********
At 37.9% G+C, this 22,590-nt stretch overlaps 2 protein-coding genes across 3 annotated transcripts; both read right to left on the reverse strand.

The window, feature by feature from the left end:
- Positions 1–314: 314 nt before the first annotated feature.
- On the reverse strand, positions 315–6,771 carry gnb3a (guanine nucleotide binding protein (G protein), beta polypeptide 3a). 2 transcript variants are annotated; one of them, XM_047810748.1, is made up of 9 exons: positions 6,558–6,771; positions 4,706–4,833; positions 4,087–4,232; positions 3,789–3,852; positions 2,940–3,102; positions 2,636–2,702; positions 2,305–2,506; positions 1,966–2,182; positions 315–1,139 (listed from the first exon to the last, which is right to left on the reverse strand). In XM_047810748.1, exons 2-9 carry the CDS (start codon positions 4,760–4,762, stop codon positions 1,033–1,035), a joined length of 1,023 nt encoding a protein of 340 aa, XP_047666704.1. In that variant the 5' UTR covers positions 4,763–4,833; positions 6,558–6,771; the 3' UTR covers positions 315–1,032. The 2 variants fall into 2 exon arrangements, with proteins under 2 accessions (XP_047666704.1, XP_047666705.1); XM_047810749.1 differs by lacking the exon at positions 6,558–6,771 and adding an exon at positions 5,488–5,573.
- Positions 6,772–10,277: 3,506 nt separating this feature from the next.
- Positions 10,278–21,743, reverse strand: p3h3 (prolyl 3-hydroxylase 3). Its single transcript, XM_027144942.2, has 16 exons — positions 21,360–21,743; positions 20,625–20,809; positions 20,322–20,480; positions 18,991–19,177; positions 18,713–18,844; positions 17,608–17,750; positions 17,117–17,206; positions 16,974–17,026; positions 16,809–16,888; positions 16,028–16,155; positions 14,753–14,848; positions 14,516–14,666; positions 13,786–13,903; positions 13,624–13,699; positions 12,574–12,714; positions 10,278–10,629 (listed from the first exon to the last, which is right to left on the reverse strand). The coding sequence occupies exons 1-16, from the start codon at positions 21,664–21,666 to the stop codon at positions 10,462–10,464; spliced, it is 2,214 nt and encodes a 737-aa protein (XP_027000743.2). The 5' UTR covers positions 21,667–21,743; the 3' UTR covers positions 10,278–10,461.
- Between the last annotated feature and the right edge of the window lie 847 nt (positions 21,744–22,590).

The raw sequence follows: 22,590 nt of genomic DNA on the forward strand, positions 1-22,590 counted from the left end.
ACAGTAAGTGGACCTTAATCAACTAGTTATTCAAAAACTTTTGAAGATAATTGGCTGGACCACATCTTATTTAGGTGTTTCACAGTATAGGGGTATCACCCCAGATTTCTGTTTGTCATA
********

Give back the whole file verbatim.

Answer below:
At 37.9% G+C, this 22,590-nt stretch overlaps 2 protein-coding genes across 3 annotated transcripts; both read right to left on the reverse strand.

The window, feature by feature from the left end:
- Positions 1–314: 314 nt before the first annotated feature.
- On the reverse strand, positions 315–6,771 carry gnb3a (guanine nucleotide binding protein (G protein), beta polypeptide 3a). 2 transcript variants are annotated; one of them, XM_047810748.1, is made up of 9 exons: positions 6,558–6,771; positions 4,706–4,833; positions 4,087–4,232; positions 3,789–3,852; positions 2,940–3,102; positions 2,636–2,702; positions 2,305–2,506; positions 1,966–2,182; positions 315–1,139 (listed from the first exon to the last, which is right to left on the reverse strand). In XM_047810748.1, exons 2-9 carry the CDS (start codon positions 4,760–4,762, stop codon positions 1,033–1,035), a joined length of 1,023 nt encoding a protein of 340 aa, XP_047666704.1. In that variant the 5' UTR covers positions 4,763–4,833; positions 6,558–6,771; the 3' UTR covers positions 315–1,032. The 2 variants fall into 2 exon arrangements, with proteins under 2 accessions (XP_047666704.1, XP_047666705.1); XM_047810749.1 differs by lacking the exon at positions 6,558–6,771 and adding an exon at positions 5,488–5,573.
- Positions 6,772–10,277: 3,506 nt separating this feature from the next.
- Positions 10,278–21,743, reverse strand: p3h3 (prolyl 3-hydroxylase 3). Its single transcript, XM_027144942.2, has 16 exons — positions 21,360–21,743; positions 20,625–20,809; positions 20,322–20,480; positions 18,991–19,177; positions 18,713–18,844; positions 17,608–17,750; positions 17,117–17,206; positions 16,974–17,026; positions 16,809–16,888; positions 16,028–16,155; positions 14,753–14,848; positions 14,516–14,666; positions 13,786–13,903; positions 13,624–13,699; positions 12,574–12,714; positions 10,278–10,629 (listed from the first exon to the last, which is right to left on the reverse strand). The coding sequence occupies exons 1-16, from the start codon at positions 21,664–21,666 to the stop codon at positions 10,462–10,464; spliced, it is 2,214 nt and encodes a 737-aa protein (XP_027000743.2). The 5' UTR covers positions 21,667–21,743; the 3' UTR covers positions 10,278–10,461.
- Between the last annotated feature and the right edge of the window lie 847 nt (positions 21,744–22,590).

The raw sequence follows: 22,590 nt of genomic DNA on the forward strand, positions 1-22,590 counted from the left end.
ACAGTAAGTGGACCTTAATCAACTAGTTATTCAAAAACTTTTGAAGATAATTGGCTGGACCACATCTTATTTAGGTGTTTCACAGTATAGGGGTATCACCCCAGATTTCTGTTTGTCATA